How curious to see The Guardian newspaper, perpetually at odds with any kind of intervention on Arab land, compare yesterday’s chemical weapons attack in Damascus, Syria to Saddam Hussein’s slaughter of the Kurds at Halabjah in 1988.
It’s so difficult to understand what kind of horrors reek in the streets of that capital. As we walk from building to building in our own safe nation, from the cafe down to the train station, to work, to home, we don’t see perpetual violence, perpetual death, the perpetual suffering of a civilian population wedged between two sides of the same Muslim coin.
While yesterday’s attack may have left between 500 and 1300 Syrians dead, it is but small change against the total human cost of the Syrian Civil War. As the martyrs from Hamas strap the black flag of Islamic Jihad to their foreheads, the UN are strapping regulations to their chests in the struggle to complete real and decent work in a broken country.
There is a desperate need for international aid in Syria – be that military or logistical – but most regular citizens here seem so apathetic to the plight of Syrian civilians, and the bordering nations forced to hold these disenfranchised people in stasis until annihilation comes, or intervention occurs.
We don’t want to see brown people dying on white people’s television, to put it rather callously. We’ve been seeing it year after year. We’re fatigued by the street battles, the gas attacks, the military crackdowns, the incessant shouts of ‘Allahu Akbar’.
Lisa French Blaker, a Kiwi nurse from Medicins Sans Frontieres, who worked extensively in Darfur, told the New Zealand Herald this in 2007:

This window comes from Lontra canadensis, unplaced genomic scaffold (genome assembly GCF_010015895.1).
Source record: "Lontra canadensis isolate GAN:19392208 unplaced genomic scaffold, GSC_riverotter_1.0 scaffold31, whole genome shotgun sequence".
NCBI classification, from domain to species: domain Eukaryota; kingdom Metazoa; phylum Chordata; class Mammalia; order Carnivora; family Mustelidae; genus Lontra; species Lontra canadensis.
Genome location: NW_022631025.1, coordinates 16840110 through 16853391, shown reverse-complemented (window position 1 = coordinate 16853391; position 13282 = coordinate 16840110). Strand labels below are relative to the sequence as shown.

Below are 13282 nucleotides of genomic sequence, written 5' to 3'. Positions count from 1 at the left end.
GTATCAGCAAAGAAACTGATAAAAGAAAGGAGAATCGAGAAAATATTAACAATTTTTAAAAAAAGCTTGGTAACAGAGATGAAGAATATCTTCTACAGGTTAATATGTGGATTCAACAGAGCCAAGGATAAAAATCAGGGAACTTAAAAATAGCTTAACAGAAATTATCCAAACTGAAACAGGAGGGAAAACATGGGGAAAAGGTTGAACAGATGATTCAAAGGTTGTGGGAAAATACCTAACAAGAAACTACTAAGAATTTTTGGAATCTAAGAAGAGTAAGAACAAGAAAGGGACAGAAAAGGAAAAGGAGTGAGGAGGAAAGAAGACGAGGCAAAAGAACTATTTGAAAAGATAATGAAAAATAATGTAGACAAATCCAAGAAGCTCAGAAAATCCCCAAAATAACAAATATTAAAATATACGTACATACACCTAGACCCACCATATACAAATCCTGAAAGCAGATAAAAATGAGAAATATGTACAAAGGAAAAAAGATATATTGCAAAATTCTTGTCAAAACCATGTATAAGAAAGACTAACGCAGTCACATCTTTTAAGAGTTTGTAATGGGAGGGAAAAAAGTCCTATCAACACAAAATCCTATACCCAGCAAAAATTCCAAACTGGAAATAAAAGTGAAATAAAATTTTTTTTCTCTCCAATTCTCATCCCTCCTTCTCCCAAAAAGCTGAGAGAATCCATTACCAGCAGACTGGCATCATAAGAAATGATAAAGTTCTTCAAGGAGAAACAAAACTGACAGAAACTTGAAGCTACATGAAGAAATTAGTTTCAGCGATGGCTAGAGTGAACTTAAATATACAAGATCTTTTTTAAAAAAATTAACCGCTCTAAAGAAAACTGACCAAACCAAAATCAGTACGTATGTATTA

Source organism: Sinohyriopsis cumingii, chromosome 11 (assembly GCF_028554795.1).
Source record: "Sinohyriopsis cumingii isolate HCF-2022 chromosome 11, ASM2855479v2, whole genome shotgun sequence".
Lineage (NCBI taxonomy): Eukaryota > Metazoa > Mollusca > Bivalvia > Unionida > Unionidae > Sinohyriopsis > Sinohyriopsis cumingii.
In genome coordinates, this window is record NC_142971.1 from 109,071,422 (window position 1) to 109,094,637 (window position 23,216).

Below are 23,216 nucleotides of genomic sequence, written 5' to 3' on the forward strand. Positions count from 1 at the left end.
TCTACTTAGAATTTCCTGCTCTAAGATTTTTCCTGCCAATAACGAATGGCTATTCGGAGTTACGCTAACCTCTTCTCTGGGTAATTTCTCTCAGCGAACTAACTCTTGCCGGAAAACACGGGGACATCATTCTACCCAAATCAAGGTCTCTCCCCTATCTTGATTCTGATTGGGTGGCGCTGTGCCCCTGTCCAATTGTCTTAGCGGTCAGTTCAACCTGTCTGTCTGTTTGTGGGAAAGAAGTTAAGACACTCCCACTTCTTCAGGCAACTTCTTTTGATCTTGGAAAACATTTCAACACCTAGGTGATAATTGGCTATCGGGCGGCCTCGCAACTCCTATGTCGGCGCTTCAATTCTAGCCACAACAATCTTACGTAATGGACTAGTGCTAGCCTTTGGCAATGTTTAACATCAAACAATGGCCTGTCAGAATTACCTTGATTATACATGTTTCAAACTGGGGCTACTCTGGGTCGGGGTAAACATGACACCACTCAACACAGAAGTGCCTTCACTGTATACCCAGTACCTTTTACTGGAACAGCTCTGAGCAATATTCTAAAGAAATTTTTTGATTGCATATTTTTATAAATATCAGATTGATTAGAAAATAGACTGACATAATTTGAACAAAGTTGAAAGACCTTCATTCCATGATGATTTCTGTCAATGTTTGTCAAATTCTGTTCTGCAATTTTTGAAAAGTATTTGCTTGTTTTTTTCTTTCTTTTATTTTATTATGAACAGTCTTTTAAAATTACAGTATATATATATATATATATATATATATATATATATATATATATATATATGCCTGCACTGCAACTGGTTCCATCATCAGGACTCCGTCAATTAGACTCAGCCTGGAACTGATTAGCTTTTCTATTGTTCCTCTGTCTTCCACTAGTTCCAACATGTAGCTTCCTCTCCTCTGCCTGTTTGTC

"I'm quite aware that people who open the newspaper and read about what's happening in Turkey or Afghanistan or Burma or Iraq. There's so much out there, you've got to choose...I challenge anyone who says that they are numb to it. It is soul destroying to see how wicked one person can be to another.”
And it’s the doctors who work in field hospitals and triage centres in these hellholes who are so often overlooked by the observing authorities.
”I have very few medicines and all the oxygen tubes I have run out now,” Sergeant Abu Ali told the Guardian as he worked on 60 gassed patients in eastern Damascus. “People need intensive care."
We’ve had these specific images on our televisions, read the bile-inducing reports from the front line, heard the desperate cries for help from a population under attack, and yet nothing has been done. The UN’s recent move to install chemical weapons investigators is the first boots-on-the-ground move since Observers were pulled from the country due to “escalating violence” in August last year.
A sinister irony, indeed.
No politician, American or otherwise, would be willing to risk the public perception moving against them should they urge intervention in the Middle East once again. Perhaps if the promise was made to learn from the noble-cause-turned-tragedy that was the United States’ most recent campaign...
The lesson drawn up on a scarred blackboard by the Americans is most convincing: don’t wait too long, don’t underfund those soldiers you do send overseas, don’t underestimate the cruelness of an enemy with God on their side, and don’t forget that the civilians are the most important players here, because they will be the ones to vote in free elections, and they will be the ones who rebuild their cities from the dust upwards.
At what point does the West, with all its wisdom and might, learn the lessons of Halabjah?
Gas attacks there 25 years ago went unpenalised. The UN resolutions that came desperately close to chastising Saddam Hussein permanently in April, 1991 after the success of the First Gulf War only gave the mad mob boss license to continue his authoritarian rule.
The same example could be set for Syrian tyrant-president Bashar al-Assad. Unless there are convincing steps taken to aid the Syrian people, including an attuned international community, license and permission for genocide will again be granted, and another nation in the cradle of modern civilization will be reduced to a ruin.Follow James on Twitter: @James_ARobins